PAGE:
Canada Post’s Charter challenge

Canada Post’s Charter challenge
As Canada Post Corp. proceeds with its five-year plan to phase out door-to-door mail delivery in favour of community mailboxes, it is facing a Charter challenge from its major union, the Canadian Union of Postal Workers, joined by several seniors organizations.

The plaintiffs claim that only the federal government, not CPC, has the authority to make this decision, and they argue the decision discriminates against the elderly and the mobility-challenged. No court hearing has yet been held.

Bonnie Boretsky, 58, is no casual observer of the proceedings. A 30-year veteran of Canada Post, she has been vice president, general counsel, corporate secretary & compliance since 2008.
“I’m definitely involved from a strategy point of view,” she says of the CUPW case. She, her assistant general counsel and another senior lawyer “are paying very close attention.” She has also hired two external law firms specifically to address the human rights arguments.

The legal department has also been fighting a bylaw passed by the City of Hamilton to block the phase-out of home delivery locally. The case was being heard by the Superior Court of Jutstice at press time.

CPC consulted its legal department on the original decision to phase out home delivery. “I’m at the senior management table, and it’s something I for sure got involved in,” she says. “But there wasn’t a lot of hard thinking to do.”  

CPC has been installing community mailboxes in the country since the late 80s. The former City of Nepean early on fought the move in court, but lost. “The legal department was therefore very supportive of the initiative,” says Boretsky. “We weren’t surprised when CUPW took us to court. We were ready for all possible challenges on all different fronts.”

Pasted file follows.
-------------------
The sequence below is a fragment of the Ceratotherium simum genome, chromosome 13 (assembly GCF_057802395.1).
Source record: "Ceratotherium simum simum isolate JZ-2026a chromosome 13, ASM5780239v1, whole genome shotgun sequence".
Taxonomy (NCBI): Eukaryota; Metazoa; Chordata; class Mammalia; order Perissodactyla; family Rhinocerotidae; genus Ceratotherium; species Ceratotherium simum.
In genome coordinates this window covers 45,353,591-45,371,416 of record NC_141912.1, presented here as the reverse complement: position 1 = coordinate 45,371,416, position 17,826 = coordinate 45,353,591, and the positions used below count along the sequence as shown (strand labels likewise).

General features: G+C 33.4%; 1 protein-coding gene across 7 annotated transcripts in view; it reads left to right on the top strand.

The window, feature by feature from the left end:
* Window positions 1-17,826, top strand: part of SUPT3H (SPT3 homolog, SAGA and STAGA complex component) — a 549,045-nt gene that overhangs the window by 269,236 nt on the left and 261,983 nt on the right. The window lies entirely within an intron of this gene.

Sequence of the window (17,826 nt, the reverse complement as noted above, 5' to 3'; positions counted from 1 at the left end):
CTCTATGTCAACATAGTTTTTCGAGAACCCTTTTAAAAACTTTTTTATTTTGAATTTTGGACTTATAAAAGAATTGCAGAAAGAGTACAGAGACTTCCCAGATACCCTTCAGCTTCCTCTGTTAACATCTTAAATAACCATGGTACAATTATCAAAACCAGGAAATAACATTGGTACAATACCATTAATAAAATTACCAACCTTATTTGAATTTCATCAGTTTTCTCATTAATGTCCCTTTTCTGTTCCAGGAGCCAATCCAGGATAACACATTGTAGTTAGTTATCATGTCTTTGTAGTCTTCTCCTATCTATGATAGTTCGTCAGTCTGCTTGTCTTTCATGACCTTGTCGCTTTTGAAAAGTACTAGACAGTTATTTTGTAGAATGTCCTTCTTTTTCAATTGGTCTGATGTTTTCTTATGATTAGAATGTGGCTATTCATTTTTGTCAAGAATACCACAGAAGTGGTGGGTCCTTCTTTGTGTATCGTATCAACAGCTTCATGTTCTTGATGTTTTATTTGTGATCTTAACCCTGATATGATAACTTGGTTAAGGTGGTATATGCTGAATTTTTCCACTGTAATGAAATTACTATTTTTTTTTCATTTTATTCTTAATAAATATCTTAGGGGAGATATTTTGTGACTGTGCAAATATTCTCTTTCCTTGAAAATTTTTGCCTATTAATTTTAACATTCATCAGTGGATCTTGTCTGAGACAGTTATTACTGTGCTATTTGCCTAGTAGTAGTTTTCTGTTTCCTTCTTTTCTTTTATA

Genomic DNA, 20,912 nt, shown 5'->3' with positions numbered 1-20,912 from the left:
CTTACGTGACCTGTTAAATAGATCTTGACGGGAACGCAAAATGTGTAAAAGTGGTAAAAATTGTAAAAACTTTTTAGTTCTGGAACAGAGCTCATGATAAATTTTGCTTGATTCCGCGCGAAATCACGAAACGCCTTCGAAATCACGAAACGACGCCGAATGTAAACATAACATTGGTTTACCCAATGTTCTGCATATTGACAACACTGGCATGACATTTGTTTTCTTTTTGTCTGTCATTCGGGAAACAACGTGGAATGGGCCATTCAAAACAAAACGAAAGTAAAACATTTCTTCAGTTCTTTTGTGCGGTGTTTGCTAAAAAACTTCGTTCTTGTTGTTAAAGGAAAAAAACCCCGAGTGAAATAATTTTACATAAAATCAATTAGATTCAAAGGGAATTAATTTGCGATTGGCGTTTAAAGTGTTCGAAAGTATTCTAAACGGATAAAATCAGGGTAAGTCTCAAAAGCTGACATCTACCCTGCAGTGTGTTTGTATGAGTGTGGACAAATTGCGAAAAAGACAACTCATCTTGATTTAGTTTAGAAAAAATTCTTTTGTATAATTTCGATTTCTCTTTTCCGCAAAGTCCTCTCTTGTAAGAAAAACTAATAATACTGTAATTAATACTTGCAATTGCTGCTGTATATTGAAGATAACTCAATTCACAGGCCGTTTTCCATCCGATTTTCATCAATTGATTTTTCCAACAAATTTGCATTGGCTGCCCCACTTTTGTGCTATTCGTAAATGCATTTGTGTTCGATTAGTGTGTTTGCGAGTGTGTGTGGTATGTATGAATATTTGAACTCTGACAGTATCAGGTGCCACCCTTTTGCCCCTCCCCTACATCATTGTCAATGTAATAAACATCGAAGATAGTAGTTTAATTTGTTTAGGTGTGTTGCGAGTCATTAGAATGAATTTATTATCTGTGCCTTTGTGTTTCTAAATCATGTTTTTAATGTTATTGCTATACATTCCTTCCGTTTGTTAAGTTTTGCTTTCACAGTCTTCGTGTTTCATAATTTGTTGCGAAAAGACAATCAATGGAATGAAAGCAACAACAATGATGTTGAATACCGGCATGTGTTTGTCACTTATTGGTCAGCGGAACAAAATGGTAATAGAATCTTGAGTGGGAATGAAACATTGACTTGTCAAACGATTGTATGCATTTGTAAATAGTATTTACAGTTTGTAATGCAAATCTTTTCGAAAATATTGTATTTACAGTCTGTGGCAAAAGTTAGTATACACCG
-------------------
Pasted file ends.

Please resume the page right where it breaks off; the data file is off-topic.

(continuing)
Boretsky’s lengthy career at Canada Post has inured her to legal battles. In fact, her tenure has largely overlapped with CPC’s longest litigation. In 1983, the Public Service Alliance of Canada filed a pay equity complaint on behalf of 2,300 mostly female clerical workers at CPC.

The Canadian Human Rights Tribunal upheld the pay equity complaint, but CPC appealed. Eventually, the Supreme Court of Canada issued a rare oral decision in 2011, ordering CPC to pay additional wages to close the gap for the years 1982 to 2002, plus interest. Two more years of wrangling over the amount of the interest followed, before cheques started to be sent out.

Boretsky was aware of, but not close to, the pay equity case until she became general counsel. “Then leave to appeal to the Supreme Court was granted, and we all got a little nervous,” she says.
“We won twice — in Federal Court and Federal Court of Appeal — so obviously some justices thought that what Canada Post did was right.”

What shocked her most about the outcome was that the Supreme Court justices deliberated only 20 minutes before rendering their decision from the bench.

She was attending a board meeting of CPC subsidiary Purolator Inc. at the time. “My BlackBerry was ringing off the hook. I didn’t look at it. What could be so urgent? We knew that the [SCC] hearing was going on, but we didn’t expect to have a decision right away.”